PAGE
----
5. Effect of community-based newborn care on cause-specific neonatal mortality in Sylhet district, Bangladesh: findings of a cluster-randomized controlled trial.

    PubMed

    Baqui, A H; Williams, E; El-Arifeen, S; Applegate, J A; Mannan, I; Begum, N; Rahman, S M; Ahmed, S; Black, R E; Darmstadt, G L

    2016-01-01

    Community-based maternal and newborn intervention packages have been shown to reduce neonatal mortality in resource-constrained settings. This analysis uses data from a large community-based cluster-randomized trial to assess the impact of a community-based package on cause-specific neonatal mortality and draws programmatic and policy implications. In addition, the study shows that cause-specific mortality estimates vary substantially based on the hierarchy used in assigning cause of death, which also has important implications for program planning. Therefore, understanding the methods of assigning causes of deaths is important, as is the development of new methodologies that account for multiple causes of death. The objective of this study was to estimate the effect of two service delivery strategies (home care and community care) for a community-based package of maternal and neonatal health interventions on cause-specific neonatal mortality rates in a rural district of Bangladesh. Within the general community of the Sylhet district in rural northeast Bangladesh. Pregnancy histories were collected from a sample of women in the study area during the year preceding the study (2002) and from all women who reported a pregnancy outcome during the intervention in years 2004 to 2005. All families that reported a neonatal death during these time periods were asked to complete a verbal autopsy interview. Expert algorithms with two different hierarchies were used to assign causes of neonatal death, varying in placement of the preterm/low birth weight category within the hierarchy (either third or last). The main outcome measure was cause-specific neonatal mortality. Deaths because of serious infections in the home-care arm declined from 13.6 deaths per 1000 live births during the baseline period to 7.2 during the intervention period according to the first hierarchy (preterm placed third) and from 23.6 to 10.6 according to the second hierarchy (preterm placed last). This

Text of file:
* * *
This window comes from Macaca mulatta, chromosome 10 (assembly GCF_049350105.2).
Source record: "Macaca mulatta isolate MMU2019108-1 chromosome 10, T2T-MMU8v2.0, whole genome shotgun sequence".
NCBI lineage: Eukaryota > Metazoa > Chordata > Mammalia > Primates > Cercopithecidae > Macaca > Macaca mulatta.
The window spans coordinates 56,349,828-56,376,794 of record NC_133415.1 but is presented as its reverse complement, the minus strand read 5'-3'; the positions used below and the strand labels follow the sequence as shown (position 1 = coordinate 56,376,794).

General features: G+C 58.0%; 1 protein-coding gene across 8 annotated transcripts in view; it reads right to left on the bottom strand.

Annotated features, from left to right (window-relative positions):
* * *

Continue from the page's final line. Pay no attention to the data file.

6. Sex-specific differences in hemodialysis prevalence and practices and the male-to-female mortality rate: the Dialysis Outcomes and Practice Patterns Study (DOPPS).

    PubMed

    Hecking, Manfred; Bieber, Brian A; Ethier, Jean; Kautzky-Willer, Alexandra; Sunder-Plassmann, Gere; Säemann, Marcus D; Ramirez, Sylvia P B; Gillespie, Brenda W; Pisoni, Ronald L; Robinson, Bruce M; Port, Friedrich K

    2014-10-01

    A comprehensive analysis of sex-specific differences in the characteristics, treatment, and outcomes of individuals with end-stage renal disease undergoing dialysis might reveal treatment inequalities and targets to improve sex-specific patient care. Here we describe hemodialysis prevalence and patient characteristics by sex, compare the adult male-to-female mortality rate with data from the general population, and evaluate sex interactions with mortality. We assessed the Human Mortality Database and 206,374 patients receiving hemodialysis from 12 countries (Australia, Belgium, Canada, France, Germany, Italy, Japan, New Zealand, Spain, Sweden, the UK, and the US) participating in the international, prospective Dialysis Outcomes and Practice Patterns Study (DOPPS) between June 1996 and March 2012. Among 35,964 sampled DOPPS patients with full data collection, we studied patient characteristics (descriptively) and mortality (via Cox regression) by sex. In all age groups, more men than women were on hemodialysis (59% versus 41% overall), with large differences observed between countries. The average estimated glomerular filtration rate at hemodialysis initiation was higher in men than women. The male-to-female mortality rate ratio in the general population varied from 1.5 to 2.6 for age groups <75 y, but in hemodialysis patients was close to one. Compared to women, men were younger (mean = 61.9 ± standard deviation 14.6 versus 63.1 ± 14.5 y), were less frequently obese, were more frequently married and recipients of a kidney transplant, more frequently had coronary artery disease, and were less frequently depressed. Interaction analyses showed that the mortality risk associated with several comorbidities and hemodialysis catheter use was lower for men (hazard ratio [HR] = 1.11) than women (HR = 1.33, interaction p<0.001). This study is limited by its inability to establish causality for the observed sex-specific differences and does not provide information about

  7. Sex-Specific Differences in Hemodialysis Prevalence and Practices and the Male-to-Female Mortality Rate: The Dialysis Outcomes and Practice Patterns Study (DOPPS)

    PubMed Central

    Hecking, Manfred; Bieber, Brian A.; Ethier, Jean; Kautzky-Willer, Alexandra; Sunder-Plassmann, Gere; Säemann, Marcus D.; Ramirez, Sylvia P. B.; Gillespie, Brenda W.; Pisoni, Ronald L.; Robinson, Bruce M.; Port, Friedrich K.

    2014-01-01